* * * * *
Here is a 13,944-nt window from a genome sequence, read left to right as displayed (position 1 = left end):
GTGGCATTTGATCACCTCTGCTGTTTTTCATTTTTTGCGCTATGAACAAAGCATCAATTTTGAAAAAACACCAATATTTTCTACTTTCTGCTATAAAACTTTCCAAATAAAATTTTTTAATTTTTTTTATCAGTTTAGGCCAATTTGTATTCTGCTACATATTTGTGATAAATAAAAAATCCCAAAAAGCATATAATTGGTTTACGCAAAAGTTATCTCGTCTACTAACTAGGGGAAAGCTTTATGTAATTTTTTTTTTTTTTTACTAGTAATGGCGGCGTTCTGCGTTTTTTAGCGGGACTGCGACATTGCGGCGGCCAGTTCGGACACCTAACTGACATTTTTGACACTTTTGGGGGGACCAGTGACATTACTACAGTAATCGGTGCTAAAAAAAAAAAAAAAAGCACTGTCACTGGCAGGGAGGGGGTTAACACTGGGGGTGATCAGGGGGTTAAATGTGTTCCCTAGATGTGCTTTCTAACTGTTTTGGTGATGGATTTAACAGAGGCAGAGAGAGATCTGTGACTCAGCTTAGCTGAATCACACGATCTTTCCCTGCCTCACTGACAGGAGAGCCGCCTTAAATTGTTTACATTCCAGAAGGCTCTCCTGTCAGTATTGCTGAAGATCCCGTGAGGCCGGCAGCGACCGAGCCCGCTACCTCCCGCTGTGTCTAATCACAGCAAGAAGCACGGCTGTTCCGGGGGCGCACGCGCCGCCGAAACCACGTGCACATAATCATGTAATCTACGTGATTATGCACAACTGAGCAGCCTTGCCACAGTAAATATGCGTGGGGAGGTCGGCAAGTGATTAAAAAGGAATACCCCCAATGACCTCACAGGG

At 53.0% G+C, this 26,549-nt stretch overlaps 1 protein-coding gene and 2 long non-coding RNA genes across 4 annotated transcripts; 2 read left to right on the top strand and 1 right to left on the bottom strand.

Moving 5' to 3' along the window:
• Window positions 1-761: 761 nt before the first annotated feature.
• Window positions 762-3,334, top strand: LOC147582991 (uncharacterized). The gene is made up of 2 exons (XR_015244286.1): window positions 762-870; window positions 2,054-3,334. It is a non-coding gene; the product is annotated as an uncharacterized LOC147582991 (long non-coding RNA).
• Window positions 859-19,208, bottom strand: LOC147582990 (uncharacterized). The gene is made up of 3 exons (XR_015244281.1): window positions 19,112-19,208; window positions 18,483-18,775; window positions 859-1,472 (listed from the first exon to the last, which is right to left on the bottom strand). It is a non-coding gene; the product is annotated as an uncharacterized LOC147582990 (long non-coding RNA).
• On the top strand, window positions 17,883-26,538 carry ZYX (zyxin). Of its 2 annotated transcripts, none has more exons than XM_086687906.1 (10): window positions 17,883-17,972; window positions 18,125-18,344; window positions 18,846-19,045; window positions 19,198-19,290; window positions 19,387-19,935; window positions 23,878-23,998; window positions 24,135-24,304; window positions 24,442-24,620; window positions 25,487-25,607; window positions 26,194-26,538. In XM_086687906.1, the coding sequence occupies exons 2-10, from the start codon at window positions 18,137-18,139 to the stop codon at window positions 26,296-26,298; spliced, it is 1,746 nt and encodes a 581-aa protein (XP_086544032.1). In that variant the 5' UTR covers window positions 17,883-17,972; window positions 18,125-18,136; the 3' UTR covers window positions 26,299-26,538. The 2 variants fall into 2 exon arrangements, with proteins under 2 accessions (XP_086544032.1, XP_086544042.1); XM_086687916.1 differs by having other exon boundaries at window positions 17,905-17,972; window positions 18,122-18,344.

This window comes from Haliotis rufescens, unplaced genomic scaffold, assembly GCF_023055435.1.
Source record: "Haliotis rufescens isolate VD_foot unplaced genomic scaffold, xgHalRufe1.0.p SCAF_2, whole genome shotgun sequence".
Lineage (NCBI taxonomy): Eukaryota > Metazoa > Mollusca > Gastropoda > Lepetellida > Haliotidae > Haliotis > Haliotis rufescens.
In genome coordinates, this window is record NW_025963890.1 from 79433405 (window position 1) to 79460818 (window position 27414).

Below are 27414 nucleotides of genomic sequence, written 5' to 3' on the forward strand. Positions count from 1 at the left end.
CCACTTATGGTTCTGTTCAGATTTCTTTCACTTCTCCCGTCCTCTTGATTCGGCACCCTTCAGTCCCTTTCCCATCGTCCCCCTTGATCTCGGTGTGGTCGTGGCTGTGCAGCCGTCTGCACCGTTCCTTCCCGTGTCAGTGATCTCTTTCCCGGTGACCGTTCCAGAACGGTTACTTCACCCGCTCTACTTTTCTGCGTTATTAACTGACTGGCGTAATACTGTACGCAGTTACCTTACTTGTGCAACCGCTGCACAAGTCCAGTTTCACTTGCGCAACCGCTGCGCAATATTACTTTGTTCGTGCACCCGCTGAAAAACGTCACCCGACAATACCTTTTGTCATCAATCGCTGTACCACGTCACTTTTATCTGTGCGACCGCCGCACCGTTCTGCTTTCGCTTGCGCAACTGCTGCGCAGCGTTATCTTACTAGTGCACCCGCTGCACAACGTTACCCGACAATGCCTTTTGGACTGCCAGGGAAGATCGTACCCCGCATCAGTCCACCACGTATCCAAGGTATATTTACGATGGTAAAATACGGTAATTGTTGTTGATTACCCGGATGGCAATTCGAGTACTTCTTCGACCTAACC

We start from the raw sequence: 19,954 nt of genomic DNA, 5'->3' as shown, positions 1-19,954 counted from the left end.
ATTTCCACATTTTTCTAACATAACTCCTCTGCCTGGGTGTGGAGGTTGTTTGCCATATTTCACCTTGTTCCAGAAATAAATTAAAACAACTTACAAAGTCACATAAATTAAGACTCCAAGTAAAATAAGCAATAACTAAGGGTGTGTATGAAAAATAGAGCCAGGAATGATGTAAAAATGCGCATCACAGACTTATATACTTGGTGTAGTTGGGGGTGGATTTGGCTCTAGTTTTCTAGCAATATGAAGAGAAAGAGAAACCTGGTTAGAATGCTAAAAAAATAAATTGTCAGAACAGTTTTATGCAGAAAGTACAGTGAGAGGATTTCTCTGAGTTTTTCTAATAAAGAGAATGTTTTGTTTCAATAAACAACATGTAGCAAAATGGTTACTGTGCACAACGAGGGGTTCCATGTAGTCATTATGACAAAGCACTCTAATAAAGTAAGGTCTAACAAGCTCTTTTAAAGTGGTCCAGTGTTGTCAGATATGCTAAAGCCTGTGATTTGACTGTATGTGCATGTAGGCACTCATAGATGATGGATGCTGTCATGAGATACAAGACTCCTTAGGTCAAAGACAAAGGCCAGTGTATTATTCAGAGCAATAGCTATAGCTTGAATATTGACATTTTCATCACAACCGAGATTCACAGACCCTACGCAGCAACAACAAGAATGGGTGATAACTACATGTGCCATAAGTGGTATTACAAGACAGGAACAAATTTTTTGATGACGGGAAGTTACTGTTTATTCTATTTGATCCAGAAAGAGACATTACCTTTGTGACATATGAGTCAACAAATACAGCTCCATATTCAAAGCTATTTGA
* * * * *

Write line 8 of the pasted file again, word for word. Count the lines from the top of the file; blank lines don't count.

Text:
• On the top strand, window positions 17,883-26,538 carry ZYX (zyxin). Of its 2 annotated transcripts, none has more exons than XM_086687906.1 (10): window positions 17,883-17,972; window positions 18,125-18,344; window positions 18,846-19,045; window positions 19,198-19,290; window positions 19,387-19,935; window positions 23,878-23,998; window positions 24,135-24,304; window positions 24,442-24,620; window positions 25,487-25,607; window positions 26,194-26,538. In XM_086687906.1, the coding sequence occupies exons 2-10, from the start codon at window positions 18,137-18,139 to the stop codon at window positions 26,296-26,298; spliced, it is 1,746 nt and encodes a 581-aa protein (XP_086544032.1). In that variant the 5' UTR covers window positions 17,883-17,972; window positions 18,125-18,136; the 3' UTR covers window positions 26,299-26,538. The 2 variants fall into 2 exon arrangements, with proteins under 2 accessions (XP_086544032.1, XP_086544042.1); XM_086687916.1 differs by having other exon boundaries at window positions 17,905-17,972; window positions 18,122-18,344.